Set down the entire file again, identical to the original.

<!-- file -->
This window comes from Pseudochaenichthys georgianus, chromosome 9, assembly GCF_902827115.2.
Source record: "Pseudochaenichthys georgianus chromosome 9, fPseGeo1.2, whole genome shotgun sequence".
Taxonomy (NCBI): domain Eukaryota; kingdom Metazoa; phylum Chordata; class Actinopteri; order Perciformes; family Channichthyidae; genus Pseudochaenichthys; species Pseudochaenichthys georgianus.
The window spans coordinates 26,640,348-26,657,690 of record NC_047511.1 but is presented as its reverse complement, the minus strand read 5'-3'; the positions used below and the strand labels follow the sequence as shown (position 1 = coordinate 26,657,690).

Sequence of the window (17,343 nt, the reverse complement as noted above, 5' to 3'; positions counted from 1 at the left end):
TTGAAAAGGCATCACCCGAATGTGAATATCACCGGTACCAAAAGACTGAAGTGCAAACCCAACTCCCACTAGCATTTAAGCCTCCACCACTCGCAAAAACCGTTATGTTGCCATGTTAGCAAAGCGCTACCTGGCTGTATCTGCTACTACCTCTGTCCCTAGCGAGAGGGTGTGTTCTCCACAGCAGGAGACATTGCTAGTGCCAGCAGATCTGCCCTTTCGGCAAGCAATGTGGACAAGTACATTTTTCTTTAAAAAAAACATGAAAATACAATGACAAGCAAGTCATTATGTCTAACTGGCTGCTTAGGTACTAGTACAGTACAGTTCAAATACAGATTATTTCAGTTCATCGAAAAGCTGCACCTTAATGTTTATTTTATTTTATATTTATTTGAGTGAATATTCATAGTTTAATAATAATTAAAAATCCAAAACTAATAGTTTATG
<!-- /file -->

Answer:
This window comes from Pseudochaenichthys georgianus, chromosome 9, assembly GCF_902827115.2.
Source record: "Pseudochaenichthys georgianus chromosome 9, fPseGeo1.2, whole genome shotgun sequence".
Taxonomy (NCBI): domain Eukaryota; kingdom Metazoa; phylum Chordata; class Actinopteri; order Perciformes; family Channichthyidae; genus Pseudochaenichthys; species Pseudochaenichthys georgianus.
The window spans coordinates 26,640,348-26,657,690 of record NC_047511.1 but is presented as its reverse complement, the minus strand read 5'-3'; the positions used below and the strand labels follow the sequence as shown (position 1 = coordinate 26,657,690).

Sequence of the window (17,343 nt, the reverse complement as noted above, 5' to 3'; positions counted from 1 at the left end):
TTGAAAAGGCATCACCCGAATGTGAATATCACCGGTACCAAAAGACTGAAGTGCAAACCCAACTCCCACTAGCATTTAAGCCTCCACCACTCGCAAAAACCGTTATGTTGCCATGTTAGCAAAGCGCTACCTGGCTGTATCTGCTACTACCTCTGTCCCTAGCGAGAGGGTGTGTTCTCCACAGCAGGAGACATTGCTAGTGCCAGCAGATCTGCCCTTTCGGCAAGCAATGTGGACAAGTACATTTTTCTTTAAAAAAAACATGAAAATACAATGACAAGCAAGTCATTATGTCTAACTGGCTGCTTAGGTACTAGTACAGTACAGTTCAAATACAGATTATTTCAGTTCATCGAAAAGCTGCACCTTAATGTTTATTTTATTTTATATTTATTTGAGTGAATATTCATAGTTTAATAATAATTAAAAATCCAAAACTAATAGTTTATG